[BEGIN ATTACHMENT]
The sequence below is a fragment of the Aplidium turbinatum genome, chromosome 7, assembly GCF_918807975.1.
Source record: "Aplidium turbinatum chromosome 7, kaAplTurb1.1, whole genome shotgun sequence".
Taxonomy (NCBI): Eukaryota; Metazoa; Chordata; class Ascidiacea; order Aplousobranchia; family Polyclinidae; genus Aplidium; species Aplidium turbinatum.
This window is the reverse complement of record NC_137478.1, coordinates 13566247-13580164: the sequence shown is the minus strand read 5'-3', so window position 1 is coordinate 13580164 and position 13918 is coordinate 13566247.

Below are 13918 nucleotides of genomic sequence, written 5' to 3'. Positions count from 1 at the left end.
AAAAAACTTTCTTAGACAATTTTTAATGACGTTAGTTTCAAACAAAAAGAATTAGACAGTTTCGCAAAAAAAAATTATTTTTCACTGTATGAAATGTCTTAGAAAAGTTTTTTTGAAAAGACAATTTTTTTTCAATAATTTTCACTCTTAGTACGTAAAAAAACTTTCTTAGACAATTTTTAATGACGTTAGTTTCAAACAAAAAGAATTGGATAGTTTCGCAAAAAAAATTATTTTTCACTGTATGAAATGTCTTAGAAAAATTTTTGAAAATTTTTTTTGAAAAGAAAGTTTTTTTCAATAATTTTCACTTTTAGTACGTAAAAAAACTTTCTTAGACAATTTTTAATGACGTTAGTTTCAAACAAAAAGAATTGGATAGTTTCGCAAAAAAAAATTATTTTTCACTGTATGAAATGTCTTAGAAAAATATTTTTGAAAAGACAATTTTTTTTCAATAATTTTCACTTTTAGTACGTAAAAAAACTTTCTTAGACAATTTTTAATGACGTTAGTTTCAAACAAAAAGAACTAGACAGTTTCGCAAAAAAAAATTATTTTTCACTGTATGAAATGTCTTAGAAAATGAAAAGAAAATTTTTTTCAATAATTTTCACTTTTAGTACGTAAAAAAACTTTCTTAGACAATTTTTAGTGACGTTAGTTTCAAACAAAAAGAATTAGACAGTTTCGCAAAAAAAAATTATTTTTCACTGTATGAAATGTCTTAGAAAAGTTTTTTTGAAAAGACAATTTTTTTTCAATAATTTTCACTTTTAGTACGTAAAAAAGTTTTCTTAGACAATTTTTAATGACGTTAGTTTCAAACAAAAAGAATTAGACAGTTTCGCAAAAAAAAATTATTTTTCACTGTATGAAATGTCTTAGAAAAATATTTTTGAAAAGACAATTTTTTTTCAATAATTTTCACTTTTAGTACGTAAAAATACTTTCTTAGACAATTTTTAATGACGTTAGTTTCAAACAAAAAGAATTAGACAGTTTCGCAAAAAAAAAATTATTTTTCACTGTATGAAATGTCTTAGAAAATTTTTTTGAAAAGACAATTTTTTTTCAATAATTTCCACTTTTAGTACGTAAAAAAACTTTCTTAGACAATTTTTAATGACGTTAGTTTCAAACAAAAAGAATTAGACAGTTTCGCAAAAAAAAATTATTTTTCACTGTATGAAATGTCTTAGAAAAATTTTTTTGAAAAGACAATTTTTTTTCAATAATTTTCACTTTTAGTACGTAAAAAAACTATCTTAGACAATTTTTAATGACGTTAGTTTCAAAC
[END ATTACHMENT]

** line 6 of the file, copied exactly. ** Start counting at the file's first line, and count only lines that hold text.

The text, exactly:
AAAAAACTTTCTTAGACAATTTTTAATGACGTTAGTTTCAAACAAAAAGAATTAGACAGTTTCGCAAAAAAAAATTATTTTTCACTGTATGAAATGTCTTAGAAAAGTTTTTTTGAAAAGACAATTTTTTTTCAATAATTTTCACTCTTAGTACGTAAAAAAACTTTCTTAGACAATTTTTAATGACGTTAGTTTCAAACAAAAAGAATTGGATAGTTTCGCAAAAAAAATTATTTTTCACTGTATGAAATGTCTTAGAAAAATTTTTGAAAATTTTTTTTGAAAAGAAAGTTTTTTTCAATAATTTTCACTTTTAGTACGTAAAAAAACTTTCTTAGACAATTTTTAATGACGTTAGTTTCAAACAAAAAGAATTGGATAGTTTCGCAAAAAAAAATTATTTTTCACTGTATGAAATGTCTTAGAAAAATATTTTTGAAAAGACAATTTTTTTTCAATAATTTTCACTTTTAGTACGTAAAAAAACTTTCTTAGACAATTTTTAATGACGTTAGTTTCAAACAAAAAGAACTAGACAGTTTCGCAAAAAAAAATTATTTTTCACTGTATGAAATGTCTTAGAAAATGAAAAGAAAATTTTTTTCAATAATTTTCACTTTTAGTACGTAAAAAAACTTTCTTAGACAATTTTTAGTGACGTTAGTTTCAAACAAAAAGAATTAGACAGTTTCGCAAAAAAAAATTATTTTTCACTGTATGAAATGTCTTAGAAAAGTTTTTTTGAAAAGACAATTTTTTTTCAATAATTTTCACTTTTAGTACGTAAAAAAGTTTTCTTAGACAATTTTTAATGACGTTAGTTTCAAACAAAAAGAATTAGACAGTTTCGCAAAAAAAAATTATTTTTCACTGTATGAAATGTCTTAGAAAAATATTTTTGAAAAGACAATTTTTTTTCAATAATTTTCACTTTTAGTACGTAAAAATACTTTCTTAGACAATTTTTAATGACGTTAGTTTCAAACAAAAAGAATTAGACAGTTTCGCAAAAAAAAAATTATTTTTCACTGTATGAAATGTCTTAGAAAATTTTTTTGAAAAGACAATTTTTTTTCAATAATTTCCACTTTTAGTACGTAAAAAAACTTTCTTAGACAATTTTTAATGACGTTAGTTTCAAACAAAAAGAATTAGACAGTTTCGCAAAAAAAAATTATTTTTCACTGTATGAAATGTCTTAGAAAAATTTTTTTGAAAAGACAATTTTTTTTCAATAATTTTCACTTTTAGTACGTAAAAAAACTATCTTAGACAATTTTTAATGACGTTAGTTTCAAAC